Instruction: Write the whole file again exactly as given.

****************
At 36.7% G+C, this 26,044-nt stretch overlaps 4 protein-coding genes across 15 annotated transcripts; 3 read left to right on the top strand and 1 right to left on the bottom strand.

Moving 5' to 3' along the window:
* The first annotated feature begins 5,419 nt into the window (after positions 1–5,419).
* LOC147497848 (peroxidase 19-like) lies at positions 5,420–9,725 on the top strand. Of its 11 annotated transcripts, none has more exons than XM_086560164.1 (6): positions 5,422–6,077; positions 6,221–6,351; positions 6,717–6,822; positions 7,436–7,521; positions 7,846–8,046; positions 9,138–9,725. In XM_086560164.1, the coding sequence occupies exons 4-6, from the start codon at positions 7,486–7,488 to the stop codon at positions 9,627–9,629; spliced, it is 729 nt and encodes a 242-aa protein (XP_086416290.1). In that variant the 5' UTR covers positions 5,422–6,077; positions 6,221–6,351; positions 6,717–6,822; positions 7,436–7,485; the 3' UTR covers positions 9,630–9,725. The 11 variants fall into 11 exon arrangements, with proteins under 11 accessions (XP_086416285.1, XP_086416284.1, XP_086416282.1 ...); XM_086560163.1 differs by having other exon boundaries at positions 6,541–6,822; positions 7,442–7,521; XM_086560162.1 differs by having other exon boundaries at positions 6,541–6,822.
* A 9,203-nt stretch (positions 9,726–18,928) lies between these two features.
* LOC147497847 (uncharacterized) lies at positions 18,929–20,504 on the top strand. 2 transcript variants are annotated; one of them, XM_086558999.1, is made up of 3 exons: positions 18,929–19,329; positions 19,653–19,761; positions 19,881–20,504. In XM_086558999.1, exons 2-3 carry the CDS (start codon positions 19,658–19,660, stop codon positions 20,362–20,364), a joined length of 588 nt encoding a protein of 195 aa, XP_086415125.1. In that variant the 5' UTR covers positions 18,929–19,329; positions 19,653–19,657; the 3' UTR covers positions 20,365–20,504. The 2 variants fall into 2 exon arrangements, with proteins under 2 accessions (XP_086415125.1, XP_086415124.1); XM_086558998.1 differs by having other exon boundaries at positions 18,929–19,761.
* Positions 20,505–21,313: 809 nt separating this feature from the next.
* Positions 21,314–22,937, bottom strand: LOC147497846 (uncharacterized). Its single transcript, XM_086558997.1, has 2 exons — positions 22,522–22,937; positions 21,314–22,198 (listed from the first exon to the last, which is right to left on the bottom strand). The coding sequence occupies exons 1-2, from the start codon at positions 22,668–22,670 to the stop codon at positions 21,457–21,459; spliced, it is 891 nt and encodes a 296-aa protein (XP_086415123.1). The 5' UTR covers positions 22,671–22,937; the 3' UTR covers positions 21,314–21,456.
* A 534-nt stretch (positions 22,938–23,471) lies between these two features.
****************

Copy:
At 36.7% G+C, this 26,044-nt stretch overlaps 4 protein-coding genes across 15 annotated transcripts; 3 read left to right on the top strand and 1 right to left on the bottom strand.

Moving 5' to 3' along the window:
* The first annotated feature begins 5,419 nt into the window (after positions 1–5,419).
* LOC147497848 (peroxidase 19-like) lies at positions 5,420–9,725 on the top strand. Of its 11 annotated transcripts, none has more exons than XM_086560164.1 (6): positions 5,422–6,077; positions 6,221–6,351; positions 6,717–6,822; positions 7,436–7,521; positions 7,846–8,046; positions 9,138–9,725. In XM_086560164.1, the coding sequence occupies exons 4-6, from the start codon at positions 7,486–7,488 to the stop codon at positions 9,627–9,629; spliced, it is 729 nt and encodes a 242-aa protein (XP_086416290.1). In that variant the 5' UTR covers positions 5,422–6,077; positions 6,221–6,351; positions 6,717–6,822; positions 7,436–7,485; the 3' UTR covers positions 9,630–9,725. The 11 variants fall into 11 exon arrangements, with proteins under 11 accessions (XP_086416285.1, XP_086416284.1, XP_086416282.1 ...); XM_086560163.1 differs by having other exon boundaries at positions 6,541–6,822; positions 7,442–7,521; XM_086560162.1 differs by having other exon boundaries at positions 6,541–6,822.
* A 9,203-nt stretch (positions 9,726–18,928) lies between these two features.
* LOC147497847 (uncharacterized) lies at positions 18,929–20,504 on the top strand. 2 transcript variants are annotated; one of them, XM_086558999.1, is made up of 3 exons: positions 18,929–19,329; positions 19,653–19,761; positions 19,881–20,504. In XM_086558999.1, exons 2-3 carry the CDS (start codon positions 19,658–19,660, stop codon positions 20,362–20,364), a joined length of 588 nt encoding a protein of 195 aa, XP_086415125.1. In that variant the 5' UTR covers positions 18,929–19,329; positions 19,653–19,657; the 3' UTR covers positions 20,365–20,504. The 2 variants fall into 2 exon arrangements, with proteins under 2 accessions (XP_086415125.1, XP_086415124.1); XM_086558998.1 differs by having other exon boundaries at positions 18,929–19,761.
* Positions 20,505–21,313: 809 nt separating this feature from the next.
* Positions 21,314–22,937, bottom strand: LOC147497846 (uncharacterized). Its single transcript, XM_086558997.1, has 2 exons — positions 22,522–22,937; positions 21,314–22,198 (listed from the first exon to the last, which is right to left on the bottom strand). The coding sequence occupies exons 1-2, from the start codon at positions 22,668–22,670 to the stop codon at positions 21,457–21,459; spliced, it is 891 nt and encodes a 296-aa protein (XP_086415123.1). The 5' UTR covers positions 22,671–22,937; the 3' UTR covers positions 21,314–21,456.
* A 534-nt stretch (positions 22,938–23,471) lies between these two features.